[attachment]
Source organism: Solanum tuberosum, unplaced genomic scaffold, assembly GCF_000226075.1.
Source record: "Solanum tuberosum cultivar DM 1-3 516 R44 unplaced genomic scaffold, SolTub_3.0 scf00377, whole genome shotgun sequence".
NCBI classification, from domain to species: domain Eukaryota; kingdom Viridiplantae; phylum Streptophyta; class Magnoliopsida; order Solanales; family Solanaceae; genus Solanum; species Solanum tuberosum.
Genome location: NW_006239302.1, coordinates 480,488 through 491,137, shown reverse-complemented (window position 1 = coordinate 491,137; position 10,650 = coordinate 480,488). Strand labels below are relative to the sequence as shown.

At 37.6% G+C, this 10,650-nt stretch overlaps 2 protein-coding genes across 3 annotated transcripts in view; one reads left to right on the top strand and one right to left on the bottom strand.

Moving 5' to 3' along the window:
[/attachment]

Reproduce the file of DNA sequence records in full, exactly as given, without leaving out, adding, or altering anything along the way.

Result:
Source organism: Solanum tuberosum, unplaced genomic scaffold, assembly GCF_000226075.1.
Source record: "Solanum tuberosum cultivar DM 1-3 516 R44 unplaced genomic scaffold, SolTub_3.0 scf00377, whole genome shotgun sequence".
NCBI classification, from domain to species: domain Eukaryota; kingdom Viridiplantae; phylum Streptophyta; class Magnoliopsida; order Solanales; family Solanaceae; genus Solanum; species Solanum tuberosum.
Genome location: NW_006239302.1, coordinates 480,488 through 491,137, shown reverse-complemented (window position 1 = coordinate 491,137; position 10,650 = coordinate 480,488). Strand labels below are relative to the sequence as shown.

At 37.6% G+C, this 10,650-nt stretch overlaps 2 protein-coding genes across 3 annotated transcripts in view; one reads left to right on the top strand and one right to left on the bottom strand.

Moving 5' to 3' along the window: